IMF At It Again
April 13, 2016
The IMF yet again reduced their global growth forecast yesterday, saying the world had been growing “too slow for too long”. The theme of the IMF cutting forecasts is nothing new and we're taking an educated guess that this is about the fifth time they've done this over the last five forecasts, which begs the question, why start so high in the first place – we'd certainly prefer to be surprised to the upside than the down.
The IMF also made their thoughts known on the Brexit, which they see as causing “sever global damage” because of the way it could sever trade agreements. At the moment we're still in a dead heat in the polls, but the Telegraph is reporting that Tory donors are planning an extra £5m in donations to counter the pro-EU leaflet that Cameron spent £9.3m on.
Lastly from the IMF, Reuters report on a draft memorandum that they've seen that says “despite generous concessional official financing and further reform plans…debt dynamics are projected to remain highly unsustainable… to restore debt sustainability, in addition to our reform efforts, a decisive action by our European partners to grant further debt relief will be essential”. That's all well and good, but the European establishment has made it crystal clear that debt relief that involves anything more than extending maturities and deferring interest repayments (which have already been granted) is never going to happen.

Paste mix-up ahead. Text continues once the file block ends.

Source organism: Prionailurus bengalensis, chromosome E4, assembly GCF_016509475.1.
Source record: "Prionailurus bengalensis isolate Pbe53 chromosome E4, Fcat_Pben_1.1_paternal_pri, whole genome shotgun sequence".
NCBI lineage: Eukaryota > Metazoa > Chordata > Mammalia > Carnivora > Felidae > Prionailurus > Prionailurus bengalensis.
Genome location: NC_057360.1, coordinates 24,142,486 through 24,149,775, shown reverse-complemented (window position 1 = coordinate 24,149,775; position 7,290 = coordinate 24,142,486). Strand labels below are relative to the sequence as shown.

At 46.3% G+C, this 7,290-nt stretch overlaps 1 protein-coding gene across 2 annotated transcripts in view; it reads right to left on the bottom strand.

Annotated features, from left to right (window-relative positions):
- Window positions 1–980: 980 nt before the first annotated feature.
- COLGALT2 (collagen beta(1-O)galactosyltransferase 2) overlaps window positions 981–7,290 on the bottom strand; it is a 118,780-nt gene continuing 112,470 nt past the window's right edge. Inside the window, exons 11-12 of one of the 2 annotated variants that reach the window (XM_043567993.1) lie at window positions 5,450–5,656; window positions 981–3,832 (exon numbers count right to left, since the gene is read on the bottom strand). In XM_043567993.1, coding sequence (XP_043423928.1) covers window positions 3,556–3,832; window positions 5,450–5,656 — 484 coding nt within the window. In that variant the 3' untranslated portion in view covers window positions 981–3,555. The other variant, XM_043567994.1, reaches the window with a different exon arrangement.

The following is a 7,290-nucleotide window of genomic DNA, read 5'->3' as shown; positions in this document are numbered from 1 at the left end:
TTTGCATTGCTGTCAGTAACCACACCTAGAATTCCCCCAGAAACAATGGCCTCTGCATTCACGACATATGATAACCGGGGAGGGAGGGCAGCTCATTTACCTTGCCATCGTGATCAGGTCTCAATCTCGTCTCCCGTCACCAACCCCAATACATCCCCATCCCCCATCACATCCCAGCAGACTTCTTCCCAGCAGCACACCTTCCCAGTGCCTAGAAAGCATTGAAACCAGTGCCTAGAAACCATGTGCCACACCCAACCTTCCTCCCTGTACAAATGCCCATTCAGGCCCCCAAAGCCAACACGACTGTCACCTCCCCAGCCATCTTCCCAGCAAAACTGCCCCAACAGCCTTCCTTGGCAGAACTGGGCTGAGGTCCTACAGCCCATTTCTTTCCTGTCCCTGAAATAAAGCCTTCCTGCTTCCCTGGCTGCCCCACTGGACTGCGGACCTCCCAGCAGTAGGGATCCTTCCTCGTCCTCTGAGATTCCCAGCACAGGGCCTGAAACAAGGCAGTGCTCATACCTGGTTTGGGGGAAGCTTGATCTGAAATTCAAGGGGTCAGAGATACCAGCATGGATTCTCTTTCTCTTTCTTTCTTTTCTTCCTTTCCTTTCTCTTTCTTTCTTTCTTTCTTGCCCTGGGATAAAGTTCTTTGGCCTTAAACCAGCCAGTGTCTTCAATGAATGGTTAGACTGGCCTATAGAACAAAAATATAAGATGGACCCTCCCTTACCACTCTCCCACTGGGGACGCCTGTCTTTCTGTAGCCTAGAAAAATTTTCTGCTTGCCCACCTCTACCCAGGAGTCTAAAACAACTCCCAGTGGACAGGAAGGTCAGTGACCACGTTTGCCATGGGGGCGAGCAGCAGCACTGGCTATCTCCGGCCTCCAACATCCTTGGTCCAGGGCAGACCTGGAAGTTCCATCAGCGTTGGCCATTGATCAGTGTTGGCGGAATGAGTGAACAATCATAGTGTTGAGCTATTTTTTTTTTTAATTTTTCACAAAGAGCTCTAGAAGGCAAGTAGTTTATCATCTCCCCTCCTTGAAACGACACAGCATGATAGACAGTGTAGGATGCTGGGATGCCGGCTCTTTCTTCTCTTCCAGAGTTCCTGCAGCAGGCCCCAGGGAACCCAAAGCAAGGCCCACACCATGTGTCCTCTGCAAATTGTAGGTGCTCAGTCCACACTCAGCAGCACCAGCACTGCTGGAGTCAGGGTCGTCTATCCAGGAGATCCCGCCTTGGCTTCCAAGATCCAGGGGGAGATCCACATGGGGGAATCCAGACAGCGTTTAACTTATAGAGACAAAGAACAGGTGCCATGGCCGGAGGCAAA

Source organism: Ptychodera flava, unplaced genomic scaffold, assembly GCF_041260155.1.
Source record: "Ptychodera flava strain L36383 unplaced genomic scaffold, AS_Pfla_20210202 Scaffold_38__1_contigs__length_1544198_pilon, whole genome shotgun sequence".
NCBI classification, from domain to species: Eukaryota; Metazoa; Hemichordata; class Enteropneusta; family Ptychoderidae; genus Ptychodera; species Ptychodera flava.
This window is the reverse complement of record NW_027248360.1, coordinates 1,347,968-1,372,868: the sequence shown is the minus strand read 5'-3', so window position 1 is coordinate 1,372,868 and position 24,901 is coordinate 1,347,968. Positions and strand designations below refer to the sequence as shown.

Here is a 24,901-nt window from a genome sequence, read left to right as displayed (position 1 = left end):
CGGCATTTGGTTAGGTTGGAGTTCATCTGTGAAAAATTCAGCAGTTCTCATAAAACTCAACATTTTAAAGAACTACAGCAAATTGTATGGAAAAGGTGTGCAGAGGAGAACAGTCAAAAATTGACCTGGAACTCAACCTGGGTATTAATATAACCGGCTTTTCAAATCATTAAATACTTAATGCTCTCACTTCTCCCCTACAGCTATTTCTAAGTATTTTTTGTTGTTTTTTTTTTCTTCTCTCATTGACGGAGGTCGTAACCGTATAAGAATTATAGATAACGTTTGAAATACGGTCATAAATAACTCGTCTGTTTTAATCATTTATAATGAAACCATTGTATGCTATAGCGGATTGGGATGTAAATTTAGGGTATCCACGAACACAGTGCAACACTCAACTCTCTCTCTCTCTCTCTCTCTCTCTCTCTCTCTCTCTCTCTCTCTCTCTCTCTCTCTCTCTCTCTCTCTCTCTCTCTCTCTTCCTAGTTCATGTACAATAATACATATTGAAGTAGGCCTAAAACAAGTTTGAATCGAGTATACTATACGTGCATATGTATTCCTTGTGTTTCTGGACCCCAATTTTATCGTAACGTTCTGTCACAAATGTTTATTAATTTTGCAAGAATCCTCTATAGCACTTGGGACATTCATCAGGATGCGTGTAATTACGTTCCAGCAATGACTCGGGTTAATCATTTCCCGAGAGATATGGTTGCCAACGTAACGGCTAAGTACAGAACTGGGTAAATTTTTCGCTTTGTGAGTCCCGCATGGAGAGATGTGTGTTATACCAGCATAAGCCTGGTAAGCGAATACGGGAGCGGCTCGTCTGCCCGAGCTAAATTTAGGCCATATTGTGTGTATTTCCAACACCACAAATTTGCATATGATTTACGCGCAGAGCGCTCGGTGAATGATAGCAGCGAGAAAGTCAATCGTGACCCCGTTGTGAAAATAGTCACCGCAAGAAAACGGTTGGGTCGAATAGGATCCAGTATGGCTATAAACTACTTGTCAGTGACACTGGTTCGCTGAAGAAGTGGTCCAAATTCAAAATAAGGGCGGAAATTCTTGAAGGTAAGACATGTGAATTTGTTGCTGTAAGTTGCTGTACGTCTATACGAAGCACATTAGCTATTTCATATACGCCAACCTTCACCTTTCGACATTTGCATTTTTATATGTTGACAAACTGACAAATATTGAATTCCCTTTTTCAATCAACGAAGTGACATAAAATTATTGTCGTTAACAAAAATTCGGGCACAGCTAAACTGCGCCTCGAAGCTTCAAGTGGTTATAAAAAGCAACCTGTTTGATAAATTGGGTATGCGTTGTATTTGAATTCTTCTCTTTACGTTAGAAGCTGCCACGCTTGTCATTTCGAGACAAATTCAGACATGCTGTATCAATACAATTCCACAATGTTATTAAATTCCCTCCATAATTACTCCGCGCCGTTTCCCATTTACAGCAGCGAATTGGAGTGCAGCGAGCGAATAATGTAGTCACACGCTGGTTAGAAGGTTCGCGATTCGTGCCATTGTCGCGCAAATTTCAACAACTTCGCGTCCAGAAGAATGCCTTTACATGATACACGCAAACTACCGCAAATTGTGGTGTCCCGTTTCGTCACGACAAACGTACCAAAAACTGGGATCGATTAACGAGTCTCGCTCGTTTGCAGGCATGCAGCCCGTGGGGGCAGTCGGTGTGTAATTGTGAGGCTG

Oil hit its highest price for the year so far. Investors are banking on an output freeze when producers meet next week. Yesterday's rally has been unwound a little today on reports that Iran won't be in attendance though. We also think the market needs to consider what happens if oil output is frozen and prices rise to the point that projects that have been mothballed, particularly US shale, that are once again economically viable – we're sure people are itching to switch the machinery back on, which would only lead to oversupply again.
Stock markets have come out of the blocks strongly this morning, following on strong performances overnight in Asia and before that in the US session. Brazil's stock market put in an excellent performance yesterday, as news that Presidential impeachment is on the cards led investors to think the worst might be over.
Today's the start of earnings season on Wall Street, but banks are urging caution, not only with their own performance but with the wider index in general. Economic data to watch for today includes European industrial production, US retail sales and the all-important US oil inventories, which of late have had a strong cooling effect on rising oil prices.
Have a great day.